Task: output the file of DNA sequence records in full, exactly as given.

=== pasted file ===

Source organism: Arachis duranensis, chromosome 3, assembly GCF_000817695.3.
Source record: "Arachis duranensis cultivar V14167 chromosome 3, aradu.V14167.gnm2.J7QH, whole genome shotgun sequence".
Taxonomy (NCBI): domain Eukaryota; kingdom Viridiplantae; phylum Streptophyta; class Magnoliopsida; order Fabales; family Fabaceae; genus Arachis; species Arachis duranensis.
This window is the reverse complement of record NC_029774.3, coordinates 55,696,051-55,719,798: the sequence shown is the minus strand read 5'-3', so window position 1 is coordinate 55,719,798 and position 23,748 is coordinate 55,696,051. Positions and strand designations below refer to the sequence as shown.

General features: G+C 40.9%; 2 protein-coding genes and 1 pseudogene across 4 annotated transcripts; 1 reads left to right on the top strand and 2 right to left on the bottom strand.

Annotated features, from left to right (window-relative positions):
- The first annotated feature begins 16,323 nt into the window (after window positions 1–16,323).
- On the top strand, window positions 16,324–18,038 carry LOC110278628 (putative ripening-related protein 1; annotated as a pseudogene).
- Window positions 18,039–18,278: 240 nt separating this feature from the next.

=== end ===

Source organism: Arachis duranensis, chromosome 3, assembly GCF_000817695.3.
Source record: "Arachis duranensis cultivar V14167 chromosome 3, aradu.V14167.gnm2.J7QH, whole genome shotgun sequence".
Taxonomy (NCBI): domain Eukaryota; kingdom Viridiplantae; phylum Streptophyta; class Magnoliopsida; order Fabales; family Fabaceae; genus Arachis; species Arachis duranensis.
This window is the reverse complement of record NC_029774.3, coordinates 55,696,051-55,719,798: the sequence shown is the minus strand read 5'-3', so window position 1 is coordinate 55,719,798 and position 23,748 is coordinate 55,696,051. Positions and strand designations below refer to the sequence as shown.

General features: G+C 40.9%; 2 protein-coding genes and 1 pseudogene across 4 annotated transcripts; 1 reads left to right on the top strand and 2 right to left on the bottom strand.

Annotated features, from left to right (window-relative positions):
- The first annotated feature begins 16,323 nt into the window (after window positions 1–16,323).
- On the top strand, window positions 16,324–18,038 carry LOC110278628 (putative ripening-related protein 1; annotated as a pseudogene).
- Window positions 18,039–18,278: 240 nt separating this feature from the next.